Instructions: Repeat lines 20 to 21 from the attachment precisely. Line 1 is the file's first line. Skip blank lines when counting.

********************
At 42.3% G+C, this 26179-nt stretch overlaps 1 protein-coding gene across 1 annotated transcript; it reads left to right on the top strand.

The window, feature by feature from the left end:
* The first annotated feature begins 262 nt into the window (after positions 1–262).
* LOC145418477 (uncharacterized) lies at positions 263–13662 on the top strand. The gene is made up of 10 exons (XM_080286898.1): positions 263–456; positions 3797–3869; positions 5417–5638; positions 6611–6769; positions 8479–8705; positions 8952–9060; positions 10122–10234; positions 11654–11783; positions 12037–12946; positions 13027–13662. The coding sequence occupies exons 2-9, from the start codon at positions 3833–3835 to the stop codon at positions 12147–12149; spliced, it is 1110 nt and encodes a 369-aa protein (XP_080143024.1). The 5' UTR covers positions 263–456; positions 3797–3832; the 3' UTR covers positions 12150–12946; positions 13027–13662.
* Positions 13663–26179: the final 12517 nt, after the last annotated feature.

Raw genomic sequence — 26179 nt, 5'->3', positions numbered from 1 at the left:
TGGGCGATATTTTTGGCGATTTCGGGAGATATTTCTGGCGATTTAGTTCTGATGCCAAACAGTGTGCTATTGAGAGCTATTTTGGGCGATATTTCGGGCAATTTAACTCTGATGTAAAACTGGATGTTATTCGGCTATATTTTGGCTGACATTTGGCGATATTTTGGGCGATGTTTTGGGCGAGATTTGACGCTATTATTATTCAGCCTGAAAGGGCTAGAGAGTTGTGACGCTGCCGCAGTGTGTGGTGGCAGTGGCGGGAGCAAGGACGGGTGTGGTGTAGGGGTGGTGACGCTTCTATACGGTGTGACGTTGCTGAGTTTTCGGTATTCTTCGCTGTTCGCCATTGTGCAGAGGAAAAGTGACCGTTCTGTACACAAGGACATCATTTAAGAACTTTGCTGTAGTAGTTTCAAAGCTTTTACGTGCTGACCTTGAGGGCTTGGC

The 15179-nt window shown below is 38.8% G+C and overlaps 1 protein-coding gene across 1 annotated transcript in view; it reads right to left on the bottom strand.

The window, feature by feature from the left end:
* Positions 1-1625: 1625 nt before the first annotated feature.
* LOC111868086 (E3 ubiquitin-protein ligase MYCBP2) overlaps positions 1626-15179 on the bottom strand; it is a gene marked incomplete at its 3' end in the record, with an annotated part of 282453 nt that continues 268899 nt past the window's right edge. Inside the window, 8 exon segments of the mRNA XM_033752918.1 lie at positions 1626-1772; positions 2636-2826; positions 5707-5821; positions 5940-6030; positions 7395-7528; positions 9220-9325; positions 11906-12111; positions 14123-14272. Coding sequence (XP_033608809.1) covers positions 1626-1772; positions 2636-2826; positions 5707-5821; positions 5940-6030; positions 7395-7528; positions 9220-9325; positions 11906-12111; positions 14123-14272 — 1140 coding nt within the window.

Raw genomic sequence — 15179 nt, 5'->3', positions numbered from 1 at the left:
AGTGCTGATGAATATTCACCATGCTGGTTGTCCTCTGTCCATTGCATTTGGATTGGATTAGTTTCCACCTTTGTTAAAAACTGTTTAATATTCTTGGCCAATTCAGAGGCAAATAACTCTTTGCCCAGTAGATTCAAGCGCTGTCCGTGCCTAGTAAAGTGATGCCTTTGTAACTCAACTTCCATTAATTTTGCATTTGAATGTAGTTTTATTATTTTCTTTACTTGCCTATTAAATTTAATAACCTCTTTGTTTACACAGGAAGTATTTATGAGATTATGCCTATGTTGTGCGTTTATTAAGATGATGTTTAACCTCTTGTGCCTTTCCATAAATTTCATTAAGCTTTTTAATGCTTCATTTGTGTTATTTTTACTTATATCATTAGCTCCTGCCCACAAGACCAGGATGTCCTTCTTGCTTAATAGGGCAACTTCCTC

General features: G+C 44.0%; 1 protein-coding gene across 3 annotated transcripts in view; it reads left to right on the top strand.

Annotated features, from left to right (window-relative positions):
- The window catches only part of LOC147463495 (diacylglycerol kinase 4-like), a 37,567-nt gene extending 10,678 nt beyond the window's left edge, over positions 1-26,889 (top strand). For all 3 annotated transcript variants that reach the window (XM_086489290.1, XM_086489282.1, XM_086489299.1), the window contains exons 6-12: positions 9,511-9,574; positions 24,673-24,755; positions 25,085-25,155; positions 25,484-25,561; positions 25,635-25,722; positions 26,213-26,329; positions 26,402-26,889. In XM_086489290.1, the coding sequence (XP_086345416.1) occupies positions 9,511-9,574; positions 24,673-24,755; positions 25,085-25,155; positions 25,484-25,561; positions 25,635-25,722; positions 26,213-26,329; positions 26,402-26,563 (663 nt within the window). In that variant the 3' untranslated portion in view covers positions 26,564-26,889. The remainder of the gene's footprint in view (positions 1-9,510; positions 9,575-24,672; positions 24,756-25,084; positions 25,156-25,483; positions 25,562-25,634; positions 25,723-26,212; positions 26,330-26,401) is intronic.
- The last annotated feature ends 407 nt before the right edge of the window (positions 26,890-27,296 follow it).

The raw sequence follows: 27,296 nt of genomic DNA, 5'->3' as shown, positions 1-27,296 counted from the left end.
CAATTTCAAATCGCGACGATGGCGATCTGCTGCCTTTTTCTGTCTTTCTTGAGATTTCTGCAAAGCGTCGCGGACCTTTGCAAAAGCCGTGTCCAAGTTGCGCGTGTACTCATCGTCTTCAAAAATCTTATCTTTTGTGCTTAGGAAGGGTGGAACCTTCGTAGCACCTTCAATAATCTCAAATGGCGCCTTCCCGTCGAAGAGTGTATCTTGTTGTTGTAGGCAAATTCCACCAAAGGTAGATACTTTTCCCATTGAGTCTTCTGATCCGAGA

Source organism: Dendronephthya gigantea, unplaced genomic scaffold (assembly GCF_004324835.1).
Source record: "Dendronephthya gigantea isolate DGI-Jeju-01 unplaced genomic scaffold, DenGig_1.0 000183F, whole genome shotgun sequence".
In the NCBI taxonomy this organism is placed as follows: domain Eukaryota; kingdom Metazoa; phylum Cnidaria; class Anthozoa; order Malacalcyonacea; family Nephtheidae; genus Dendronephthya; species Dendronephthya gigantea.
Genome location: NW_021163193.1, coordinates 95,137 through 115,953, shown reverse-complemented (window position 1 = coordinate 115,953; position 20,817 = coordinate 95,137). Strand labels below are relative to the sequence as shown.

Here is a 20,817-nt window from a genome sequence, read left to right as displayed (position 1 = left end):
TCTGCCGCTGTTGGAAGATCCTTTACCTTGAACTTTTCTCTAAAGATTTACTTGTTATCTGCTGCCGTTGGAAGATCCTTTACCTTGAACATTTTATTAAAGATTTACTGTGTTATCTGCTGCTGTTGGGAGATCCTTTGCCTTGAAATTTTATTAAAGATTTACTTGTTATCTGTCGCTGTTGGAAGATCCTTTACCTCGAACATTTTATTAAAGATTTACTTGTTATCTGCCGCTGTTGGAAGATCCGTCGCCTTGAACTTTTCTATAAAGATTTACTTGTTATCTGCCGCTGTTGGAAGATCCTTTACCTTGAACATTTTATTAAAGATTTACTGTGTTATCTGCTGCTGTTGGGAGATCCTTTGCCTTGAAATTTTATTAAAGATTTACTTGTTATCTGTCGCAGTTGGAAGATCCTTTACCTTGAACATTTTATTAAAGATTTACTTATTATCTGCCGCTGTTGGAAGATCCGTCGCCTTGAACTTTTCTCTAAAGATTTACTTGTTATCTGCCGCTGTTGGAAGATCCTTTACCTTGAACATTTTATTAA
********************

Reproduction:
Source organism: Dendronephthya gigantea, unplaced genomic scaffold (assembly GCF_004324835.1).
Source record: "Dendronephthya gigantea isolate DGI-Jeju-01 unplaced genomic scaffold, DenGig_1.0 000183F, whole genome shotgun sequence".